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Today's News

  • Collins girls win home soccer finale

    The Collins girls’ soccer team closed out its home schedule with an 8-0 victory over Fern Creek on Monday night at Clear Creek Park. That was five days after visiting 15th-ranked North Oldham ended the Titans’ 2-match winning streak with a 5-0 victory Thursday night.

    Against the Tigers, senior Sarah Robinson's hat trick led the way for Collins.

  • Harover’s hard times end up at State – again

    If Shannon Harover has learned anything in the past few months there were two things:

    1.      No dancing during golf season.

    2.      She doesn’t like to watch golf when she knows she could be out there.

    Harover, a senior at Shelby County High School, will be out on the course for the Rockets this Friday and Saturday at the Bowling Green Country Club as they make their fourth consecutive appearance at the girls’ golf State Tournament.

  • Brooks' big game could be harbinger for second half

    Collins senior linebacker Michael Brooks has had some dominating defensive performances this season for the Titans’ football team.

    There was the 27-tackle performance and interception-return touchdown against Eastern.

    There was the 25-tackle game in the shutout of Spencer County.

    But Brooks, a sometimes running back, too, saved his best offensive game of the season for last Friday night’s contest against cross-town rival Shelby County.

  • Brooks’ offense, tough D dominate

    The Collins football team got an awesome offensive performance by Michael Brooks and an even more devastating defensive effort Friday night.

    Brooks, a senior running back/linebacker, scored four touchdowns and the Titans’ D had its best outing in the brief 19-game history of their program – holding host Shelby County to just 32 yards of total offense – in Collins’ 39-0 victory at Robert Doyle Stadium.

    The second meeting between the new cross-town rivals was all about first downs and fourth downs.

  • Shelby County's tax bill is flat -- again

    Those county real estate tax forms hitting mailboxes may look awful familiar.

    Most of the 2011 real estate tax rates look just like last year's rates, as many government agencies are tightening belts to get by with the same income or only moving to the compensating rate.

    Shelby County Fiscal Court is one of those agencies that are trimming its budget as opposed to raising taxes. Magistrates voted last month to keep the county tax rate at .11, or 11 cents per $100 of assessed real property.

  • Leadership Shelby class launches aid for Dorman

    On Saturday, the Dorman Center and Leadership Shelby are hoping to start an annual tradition at Daniel Field.

    The Leadership Shelby class of 2011 is sponsoring the first Dorman Center Carnival from 11 a.m. to 3 p.m. at the community field on Washington Street, and this unique event will send all proceeds to Dorman Center.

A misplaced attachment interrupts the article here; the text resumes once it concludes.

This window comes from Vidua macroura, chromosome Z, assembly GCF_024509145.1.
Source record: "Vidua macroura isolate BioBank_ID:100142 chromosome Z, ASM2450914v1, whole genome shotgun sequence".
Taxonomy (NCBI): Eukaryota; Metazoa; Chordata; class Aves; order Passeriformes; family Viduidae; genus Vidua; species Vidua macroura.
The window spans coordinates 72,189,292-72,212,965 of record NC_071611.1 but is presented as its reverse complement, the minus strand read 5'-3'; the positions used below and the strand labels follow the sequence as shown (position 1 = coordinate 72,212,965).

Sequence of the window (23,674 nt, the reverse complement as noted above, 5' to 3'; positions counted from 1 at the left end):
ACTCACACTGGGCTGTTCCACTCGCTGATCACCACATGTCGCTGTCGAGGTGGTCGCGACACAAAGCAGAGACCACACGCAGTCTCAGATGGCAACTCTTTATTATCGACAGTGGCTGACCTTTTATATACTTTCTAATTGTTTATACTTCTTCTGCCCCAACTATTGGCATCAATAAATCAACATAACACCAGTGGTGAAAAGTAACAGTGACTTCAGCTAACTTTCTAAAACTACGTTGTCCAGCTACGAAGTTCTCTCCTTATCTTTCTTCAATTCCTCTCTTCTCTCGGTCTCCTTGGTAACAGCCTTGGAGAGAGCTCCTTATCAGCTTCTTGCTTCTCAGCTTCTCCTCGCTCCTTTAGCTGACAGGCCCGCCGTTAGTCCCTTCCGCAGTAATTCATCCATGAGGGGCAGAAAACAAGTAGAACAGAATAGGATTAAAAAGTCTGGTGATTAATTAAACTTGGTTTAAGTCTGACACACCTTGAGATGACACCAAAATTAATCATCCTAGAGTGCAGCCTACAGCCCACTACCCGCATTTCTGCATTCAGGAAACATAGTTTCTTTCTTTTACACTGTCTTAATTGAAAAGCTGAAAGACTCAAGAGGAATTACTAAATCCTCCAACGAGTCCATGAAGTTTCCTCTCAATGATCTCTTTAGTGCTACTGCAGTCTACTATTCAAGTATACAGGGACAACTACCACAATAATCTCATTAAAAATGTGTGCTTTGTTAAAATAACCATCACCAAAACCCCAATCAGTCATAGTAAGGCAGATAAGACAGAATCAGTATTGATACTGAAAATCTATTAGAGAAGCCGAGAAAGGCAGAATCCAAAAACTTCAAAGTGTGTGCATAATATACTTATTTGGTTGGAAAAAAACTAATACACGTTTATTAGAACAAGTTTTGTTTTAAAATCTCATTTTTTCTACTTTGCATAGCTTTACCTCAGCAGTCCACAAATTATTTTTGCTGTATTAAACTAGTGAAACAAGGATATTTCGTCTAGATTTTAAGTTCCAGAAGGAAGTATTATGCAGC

• Awakened by the call of the wild

    I was jostled from a questionable sleep about 3 a.m. Tuesday by the sort of cruel cacophony that makes you spring from your bed to see what was that clatter.

    I first sprinted to the kids’ room, thinking one had called out. I found those visions of sugarplums must have been dancing, because they didn’t even twitch when I opened their doors.

    But when I was returning to my bedroom, I heard the noise again, clear and loud, blaring through a third-story window opened for the cool autumn air.

  • What we think: Triple S acted according to plan

    There was no close vote or public hemming and hawing in the most recent big decision made by the Triple S Planning Commission: Commissioners voted unanimously to deny the City of Shelbyville’s request to rezone 73 acres on the corner of Harrington Mill Road and Freedom’s Way from agriculture to light industrial.

  • We congratulate: Readiness rates of our students

    We feel a little like a student in a statistics class because of the avalanche of data about the performance and progress of Shelby County’s Public School students that has covered our heads this past week.

    To be able to digest the reports from the state’s about-to-be-dead KCCT tests, the federal governments’ trying-to-be-dead No Child Left Behind and the new buzzword of development – college and career readiness – is overwhelming to just about anyone who doesn’t get paid to spend full days evaluating what the numbers say.

  • MY WORD: Brown may not have been convicted

    In The Sentinel-News(“Shouldn’t we all be outraged,” Sept. 28) the Tonya Brown case called into question whether the commonwealth is doing an adequate job protecting its citizens in pursuing justice on behalf of victims of crimes. This letter is to inform the citizens of the 53rd Judicial District what happened in the Tonya Brown case and why certain decisions were made.